Similarly, if the negative publicity is sufficiently serious, you should evaluate your resources to built a “coalition” that will help you respond. While a response on your own blog might be sufficient in most cases, you’ll often need to reach out beyond your own site in order to find a broader audience. For example, we recently had an opportunity to address the issue of spec work – No!Spec vs. crowdSPRING – on 37signals’ Signal vs. Noise blog. Although, we could have written an article in our own blog, we jumped at the unique opportunity to address a far bigger (although perhaps more hostile to our view) audience.
If you’re active on Twitter or other social networks, leverage your social friends to help you respond to the negative publicity. And if you are not active on social networks – what are you waiting for?
3. Don’t Panic. It would be relatively easy for shipping companies to panic because of the real threat to their cargo from Somali pirates. While the Saudis and certain wealthy Asian countries are able to afford expensive ransoms to buy out captured cargo, the rest of the world stands in a disparate position.
Learn from the reactions from shipping companies that are re-routing their ships or putting cargo on much faster ships. Rather than suffer paralysis – find ways to deal with the threat even as you and others around you are finding solutions to the root cause of the negative publicity.
Be persistent in developing appropriate responses to negative publicity, and be patient. Sometimes, it’s impossible to extinguish negative publicity in a short amount of time. For example, if a bad story about your company is ranked very high and come up in first page search results for your company’s name – don’t despair. Find ways to respond. Develop strategies for SERP and find ways to push that story lower in the organic search results.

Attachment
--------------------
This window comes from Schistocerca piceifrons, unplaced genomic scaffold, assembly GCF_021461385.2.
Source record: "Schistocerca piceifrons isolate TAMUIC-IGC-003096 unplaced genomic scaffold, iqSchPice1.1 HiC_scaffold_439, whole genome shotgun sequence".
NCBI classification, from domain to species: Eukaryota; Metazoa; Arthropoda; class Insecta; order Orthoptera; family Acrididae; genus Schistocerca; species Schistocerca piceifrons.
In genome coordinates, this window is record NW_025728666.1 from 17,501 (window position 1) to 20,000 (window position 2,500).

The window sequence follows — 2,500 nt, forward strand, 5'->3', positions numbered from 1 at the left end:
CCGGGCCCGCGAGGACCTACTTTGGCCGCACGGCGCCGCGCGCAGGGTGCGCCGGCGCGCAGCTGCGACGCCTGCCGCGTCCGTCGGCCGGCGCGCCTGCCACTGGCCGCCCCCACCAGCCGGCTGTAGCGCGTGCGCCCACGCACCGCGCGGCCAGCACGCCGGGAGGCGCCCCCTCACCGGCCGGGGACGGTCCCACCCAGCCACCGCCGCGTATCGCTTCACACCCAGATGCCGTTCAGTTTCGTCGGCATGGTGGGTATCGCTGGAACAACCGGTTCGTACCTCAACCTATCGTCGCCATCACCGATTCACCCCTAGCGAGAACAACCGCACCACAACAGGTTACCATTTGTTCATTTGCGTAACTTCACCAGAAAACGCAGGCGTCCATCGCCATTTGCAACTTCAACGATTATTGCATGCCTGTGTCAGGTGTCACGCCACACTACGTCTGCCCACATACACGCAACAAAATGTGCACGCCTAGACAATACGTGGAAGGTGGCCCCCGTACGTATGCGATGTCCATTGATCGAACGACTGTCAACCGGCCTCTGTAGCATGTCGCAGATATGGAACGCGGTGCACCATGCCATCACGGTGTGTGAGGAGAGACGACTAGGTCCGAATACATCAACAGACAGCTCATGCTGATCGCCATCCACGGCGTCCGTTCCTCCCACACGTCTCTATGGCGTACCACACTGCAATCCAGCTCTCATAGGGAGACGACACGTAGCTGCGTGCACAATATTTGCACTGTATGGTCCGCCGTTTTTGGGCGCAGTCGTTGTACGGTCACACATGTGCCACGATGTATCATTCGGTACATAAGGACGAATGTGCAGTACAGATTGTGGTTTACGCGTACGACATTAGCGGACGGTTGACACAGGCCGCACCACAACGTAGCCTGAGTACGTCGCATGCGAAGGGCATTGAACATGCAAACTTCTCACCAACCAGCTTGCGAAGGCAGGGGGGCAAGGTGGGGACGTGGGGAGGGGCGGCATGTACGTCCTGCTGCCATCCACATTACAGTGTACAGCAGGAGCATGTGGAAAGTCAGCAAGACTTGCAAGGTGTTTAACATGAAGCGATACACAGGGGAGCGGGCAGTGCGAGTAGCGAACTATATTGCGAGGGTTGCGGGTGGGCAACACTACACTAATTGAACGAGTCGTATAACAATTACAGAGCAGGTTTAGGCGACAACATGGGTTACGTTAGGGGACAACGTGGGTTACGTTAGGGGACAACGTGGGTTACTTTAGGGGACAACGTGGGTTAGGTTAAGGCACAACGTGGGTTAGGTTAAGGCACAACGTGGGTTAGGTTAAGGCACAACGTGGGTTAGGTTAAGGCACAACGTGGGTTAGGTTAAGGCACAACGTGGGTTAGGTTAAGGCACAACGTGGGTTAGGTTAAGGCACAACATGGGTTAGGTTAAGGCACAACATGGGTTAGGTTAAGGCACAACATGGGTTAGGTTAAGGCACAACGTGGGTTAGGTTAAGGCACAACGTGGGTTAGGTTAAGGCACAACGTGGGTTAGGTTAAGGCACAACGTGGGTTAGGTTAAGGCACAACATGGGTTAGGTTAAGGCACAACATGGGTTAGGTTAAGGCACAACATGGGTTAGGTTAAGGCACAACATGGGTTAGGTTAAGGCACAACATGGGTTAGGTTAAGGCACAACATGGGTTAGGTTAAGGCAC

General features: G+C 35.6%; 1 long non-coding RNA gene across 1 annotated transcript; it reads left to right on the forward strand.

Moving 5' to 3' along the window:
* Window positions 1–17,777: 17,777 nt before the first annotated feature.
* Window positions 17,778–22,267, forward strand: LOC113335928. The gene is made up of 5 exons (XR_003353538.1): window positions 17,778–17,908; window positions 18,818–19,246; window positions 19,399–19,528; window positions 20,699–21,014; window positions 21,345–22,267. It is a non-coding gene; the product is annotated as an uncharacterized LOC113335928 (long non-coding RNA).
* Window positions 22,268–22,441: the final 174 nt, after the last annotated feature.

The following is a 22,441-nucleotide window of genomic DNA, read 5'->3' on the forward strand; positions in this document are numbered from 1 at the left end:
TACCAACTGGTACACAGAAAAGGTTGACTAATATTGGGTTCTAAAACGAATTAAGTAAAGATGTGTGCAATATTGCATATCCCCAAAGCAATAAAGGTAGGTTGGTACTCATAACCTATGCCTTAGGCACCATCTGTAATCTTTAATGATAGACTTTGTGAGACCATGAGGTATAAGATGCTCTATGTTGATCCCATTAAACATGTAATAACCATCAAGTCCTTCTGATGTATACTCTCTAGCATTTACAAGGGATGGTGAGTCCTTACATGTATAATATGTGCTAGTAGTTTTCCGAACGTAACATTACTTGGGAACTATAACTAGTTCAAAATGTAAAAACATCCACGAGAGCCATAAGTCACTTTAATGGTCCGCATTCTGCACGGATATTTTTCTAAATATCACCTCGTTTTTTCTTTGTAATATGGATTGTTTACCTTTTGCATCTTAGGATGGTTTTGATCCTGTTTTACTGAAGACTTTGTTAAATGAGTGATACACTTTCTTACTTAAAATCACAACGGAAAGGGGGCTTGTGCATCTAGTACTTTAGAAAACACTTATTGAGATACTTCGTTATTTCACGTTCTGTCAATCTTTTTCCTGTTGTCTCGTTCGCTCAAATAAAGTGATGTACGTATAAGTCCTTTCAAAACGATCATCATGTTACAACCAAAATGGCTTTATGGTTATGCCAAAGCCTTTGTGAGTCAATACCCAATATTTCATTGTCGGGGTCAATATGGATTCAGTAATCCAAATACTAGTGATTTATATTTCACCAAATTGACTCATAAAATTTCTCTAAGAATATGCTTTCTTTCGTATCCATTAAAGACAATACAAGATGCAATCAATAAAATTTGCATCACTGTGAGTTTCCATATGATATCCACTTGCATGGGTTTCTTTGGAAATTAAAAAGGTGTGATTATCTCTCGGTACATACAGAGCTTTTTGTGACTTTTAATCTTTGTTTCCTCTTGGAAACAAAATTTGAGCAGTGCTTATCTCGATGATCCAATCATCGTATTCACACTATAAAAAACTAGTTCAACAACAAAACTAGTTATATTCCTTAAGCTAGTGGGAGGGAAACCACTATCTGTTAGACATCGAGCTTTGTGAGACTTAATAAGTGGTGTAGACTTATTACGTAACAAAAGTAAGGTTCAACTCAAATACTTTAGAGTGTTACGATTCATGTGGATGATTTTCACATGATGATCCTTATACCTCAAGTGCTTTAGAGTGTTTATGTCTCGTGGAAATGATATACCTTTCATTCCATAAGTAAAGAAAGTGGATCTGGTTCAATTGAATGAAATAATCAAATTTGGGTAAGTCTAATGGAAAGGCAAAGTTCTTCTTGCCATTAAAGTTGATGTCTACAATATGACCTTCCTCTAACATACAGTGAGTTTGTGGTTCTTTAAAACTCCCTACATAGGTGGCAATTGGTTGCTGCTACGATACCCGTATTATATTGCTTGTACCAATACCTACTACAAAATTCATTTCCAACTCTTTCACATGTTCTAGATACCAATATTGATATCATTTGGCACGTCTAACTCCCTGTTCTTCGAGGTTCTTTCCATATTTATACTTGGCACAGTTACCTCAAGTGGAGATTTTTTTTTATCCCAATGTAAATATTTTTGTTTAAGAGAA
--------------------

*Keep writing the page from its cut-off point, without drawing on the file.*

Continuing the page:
4. Don’t respond impulsively. It would be easy for U.S. military vessels (or the military vessel of any other country) to start blowing up pirate vessels. In fact, last week, an Indian warship destroyed a Somali speedboat manned by pirates. But, would such an impulsive reaction truly reduce piracy? The pirates are spread out across thousands of square miles of water, from the Gulf of Aden to the Kenyan border along the Indian Ocean.
In the same way, it’s often tempting to respond impulsively when faced with negative publicity. But – that’s the last thing you want to do. An impulsive response threatens to spin the negative publicity out of control and runs the risk of making the problem even more damaging. Consider your response carefully, assess your options, and think multiple times before letting your impulses govern how you respond.
5. Look for the root cause of the negative publicity. Observers suggest that the Somali pirates are emboldened by the lack of an effective central government in Somalia. Poverty in the region is another contributing factor. It’s widely believed that any effective solution to stop Somali piracy must include efforts to improve the regional economy and to strengthen the Somali government. Without those actions, efforts to stop piracy will serve only as temporary stop-gap measures.
And that’s a lesson that also holds true when dealing with negative publicity. Make sure you evaluate the root cause of the publicity. Is it coming from a single source that had a bad experience with you/your company? Does it foretell of more such bad experiences by other people? Do you need to respond only to the source of the negative publicity, or do you need to deal with the heart of the underlying problem? Understanding the root cause of the negative publicity will help you to properly and effectively respond.
What other lessons about dealing with negative publicity can we learn from the response (or lack thereof) to the current threat from Somali pirates? Please share your suggestions in the comments.